Higher Standards: Best Avionics Software Quality Assurance Practices (Part 1)

In the age of internet dating and unprecedented restaurant closures, you might need to occasionally lower some standards to make the most of daily life. Generally, however, it’s always good to set standards high for your professional, personal, and yes, cuisine-related interests. One (professional) aspect of life where it’s always important to keep high standards: software quality assurance. A related aspect where the highest standards should be applied, and never lowered: Avionics software quality assurance.

Without the proper quality assurance processes and practices in place, you run the risk of missing errors and flaws in your Avionics software’s design and code, read: you unnecessarily risk significant time and financial setbacks. Quality assurance processes also help ensure the final product is competitive, secure, and smoothly performs its expected functions. Needless to say, avionics software quality assurance is a crucial, substantive and impactful part of the avionics project development process. That’s why we had to split this topic into two parts. In this article, we cover the key focal points of Avionics Software Quality Assurance, and lay out the best practices for initial activities (part 2 covers ongoing activities and review).

Software Quality Assurance (SQA) is an integral process of processes and mission-critical piece of complying to DO-178C standards. SQA acts to provide the evidence that a project complies with processes, standards and guidance throughout the development lifecycle. So to start, we’ve created a handy three-phase list that outlines the primary focus areas of SQA, in relation to DO-178C:

Phase I (project start):

  • Checking that the PSAC and the associated plans and standards align with the objectives of DO-178C.
  • Creating a Software Quality Assurance Plan (SQAP).
  • Checking that software life cycle processes comply with approved plans and standards.
  • Establishing supplier oversight.

Phase II (project execution):

  • Checking that software activity follows the software lifecycle processes, paying particular attention to any and all transition criteria between lifecycle processes.

Phase III (project review):

  • Conducting the conformity review of the software product (more on this in part 2). These activities must be conducted whether software activities are internal to one organization or part of an integrator-supplier relationship. In the latter case, each organization that has further suppliers must coordinate SQA activities so that the integrator’s evidence includes evidence from their supplier’s SQA activities.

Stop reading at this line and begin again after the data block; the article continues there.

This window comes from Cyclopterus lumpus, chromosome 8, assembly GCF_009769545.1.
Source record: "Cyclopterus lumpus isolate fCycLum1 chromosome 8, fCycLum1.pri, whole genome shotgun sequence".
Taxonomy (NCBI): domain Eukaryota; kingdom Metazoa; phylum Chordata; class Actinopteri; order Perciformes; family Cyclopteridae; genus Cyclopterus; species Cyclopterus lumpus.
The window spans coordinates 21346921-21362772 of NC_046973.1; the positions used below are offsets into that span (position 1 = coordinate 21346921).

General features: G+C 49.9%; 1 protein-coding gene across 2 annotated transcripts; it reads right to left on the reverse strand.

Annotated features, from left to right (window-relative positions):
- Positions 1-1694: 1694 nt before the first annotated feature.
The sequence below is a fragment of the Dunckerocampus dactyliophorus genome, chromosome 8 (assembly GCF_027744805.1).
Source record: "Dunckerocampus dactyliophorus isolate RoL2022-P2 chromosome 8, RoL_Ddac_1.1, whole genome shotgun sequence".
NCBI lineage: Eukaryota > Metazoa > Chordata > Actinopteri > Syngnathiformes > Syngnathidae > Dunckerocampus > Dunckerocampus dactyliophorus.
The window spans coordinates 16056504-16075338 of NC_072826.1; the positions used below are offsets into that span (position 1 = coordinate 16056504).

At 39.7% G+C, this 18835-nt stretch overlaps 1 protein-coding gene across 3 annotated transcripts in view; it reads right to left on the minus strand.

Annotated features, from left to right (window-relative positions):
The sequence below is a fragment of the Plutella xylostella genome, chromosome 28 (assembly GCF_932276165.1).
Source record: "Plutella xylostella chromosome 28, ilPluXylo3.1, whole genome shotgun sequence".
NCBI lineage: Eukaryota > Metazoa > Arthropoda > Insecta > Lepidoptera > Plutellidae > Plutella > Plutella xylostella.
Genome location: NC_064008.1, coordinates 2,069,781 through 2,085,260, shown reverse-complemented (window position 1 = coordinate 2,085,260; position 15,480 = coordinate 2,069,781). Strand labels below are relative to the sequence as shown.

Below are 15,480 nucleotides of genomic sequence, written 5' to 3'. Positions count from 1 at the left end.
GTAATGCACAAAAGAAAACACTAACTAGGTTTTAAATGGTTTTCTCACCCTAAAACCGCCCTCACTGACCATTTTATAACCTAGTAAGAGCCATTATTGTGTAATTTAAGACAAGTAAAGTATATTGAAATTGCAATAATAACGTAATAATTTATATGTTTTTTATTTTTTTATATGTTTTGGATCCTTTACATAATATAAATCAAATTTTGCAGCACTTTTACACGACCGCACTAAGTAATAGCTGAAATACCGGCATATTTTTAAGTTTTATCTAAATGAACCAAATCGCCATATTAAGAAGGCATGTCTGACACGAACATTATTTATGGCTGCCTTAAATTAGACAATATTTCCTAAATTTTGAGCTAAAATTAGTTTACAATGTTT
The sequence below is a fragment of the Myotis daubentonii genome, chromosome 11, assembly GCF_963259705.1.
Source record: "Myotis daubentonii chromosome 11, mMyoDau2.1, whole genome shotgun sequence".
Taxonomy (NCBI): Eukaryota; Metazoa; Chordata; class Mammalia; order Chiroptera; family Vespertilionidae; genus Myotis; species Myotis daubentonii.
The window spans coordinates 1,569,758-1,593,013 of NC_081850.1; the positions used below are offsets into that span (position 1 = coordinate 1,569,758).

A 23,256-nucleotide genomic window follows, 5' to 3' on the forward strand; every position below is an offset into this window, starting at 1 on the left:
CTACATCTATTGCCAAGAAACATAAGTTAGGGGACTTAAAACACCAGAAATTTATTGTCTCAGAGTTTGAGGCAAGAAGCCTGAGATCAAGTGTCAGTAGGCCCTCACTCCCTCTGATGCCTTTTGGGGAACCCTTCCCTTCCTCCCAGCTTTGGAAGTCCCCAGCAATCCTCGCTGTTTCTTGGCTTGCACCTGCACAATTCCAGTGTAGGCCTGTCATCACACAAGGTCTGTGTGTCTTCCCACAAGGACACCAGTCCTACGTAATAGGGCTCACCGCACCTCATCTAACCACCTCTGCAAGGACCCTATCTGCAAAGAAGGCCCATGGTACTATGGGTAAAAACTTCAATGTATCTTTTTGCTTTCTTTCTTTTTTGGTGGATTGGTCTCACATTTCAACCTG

Your project’s phase particulars aside, you need to ensure SQA activities are involved at every stage, especially while defining plans and standards so your observables can be easily gathered and alignment with key guidelines, namely, DO-178C. When writing plans and standards, it makes sense to start with the end result you want to and work backwards—the software quality assurance records that you need for final submission—and work backwards to identify how you will generate each item. This will help create checklists and identify supporting tools to collect compliance evidence, as well as inform the plans and standards. Typically, you’ll end up planning to use a mix of tools and techniques and document this in the relevant planning documents.

One critical key best practice in the initial and ongoing phases: when supplier organizations are involved in your program, it is best to coordinate SQA activities with all stakeholders as early as possible. For each SQA-specific item in your own plans, you should coordinate how you will obtain that information from the supplier, in what form, and at which milestones. This can be especially challenging for witnessing and participation activities where you may need to delegate some authority to the supplier organization and then audit the responses that you obtain, but we’ll get into that and the final stages of SQA (conformity review activities) in part 2 of this blog series.

Just remember, SQA is a necessary and helpful piece of your avionics software project puzzle, and should always be looked at as an opportunity to make your projects move quickly and more cost-effectively.

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